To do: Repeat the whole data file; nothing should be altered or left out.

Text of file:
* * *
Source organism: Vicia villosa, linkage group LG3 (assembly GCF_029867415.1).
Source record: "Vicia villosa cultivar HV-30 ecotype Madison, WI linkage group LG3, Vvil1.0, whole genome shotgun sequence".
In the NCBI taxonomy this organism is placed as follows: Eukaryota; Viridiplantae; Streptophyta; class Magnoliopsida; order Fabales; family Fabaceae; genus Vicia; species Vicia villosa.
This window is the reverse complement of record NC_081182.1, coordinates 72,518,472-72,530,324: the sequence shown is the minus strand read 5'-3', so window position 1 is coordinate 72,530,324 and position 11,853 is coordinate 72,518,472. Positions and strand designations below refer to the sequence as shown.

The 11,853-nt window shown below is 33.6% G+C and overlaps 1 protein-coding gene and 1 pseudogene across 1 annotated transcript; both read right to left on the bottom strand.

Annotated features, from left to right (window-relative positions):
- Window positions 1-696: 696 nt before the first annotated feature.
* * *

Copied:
Source organism: Vicia villosa, linkage group LG3 (assembly GCF_029867415.1).
Source record: "Vicia villosa cultivar HV-30 ecotype Madison, WI linkage group LG3, Vvil1.0, whole genome shotgun sequence".
In the NCBI taxonomy this organism is placed as follows: Eukaryota; Viridiplantae; Streptophyta; class Magnoliopsida; order Fabales; family Fabaceae; genus Vicia; species Vicia villosa.
This window is the reverse complement of record NC_081182.1, coordinates 72,518,472-72,530,324: the sequence shown is the minus strand read 5'-3', so window position 1 is coordinate 72,530,324 and position 11,853 is coordinate 72,518,472. Positions and strand designations below refer to the sequence as shown.

The 11,853-nt window shown below is 33.6% G+C and overlaps 1 protein-coding gene and 1 pseudogene across 1 annotated transcript; both read right to left on the bottom strand.

Annotated features, from left to right (window-relative positions):
- Window positions 1-696: 696 nt before the first annotated feature.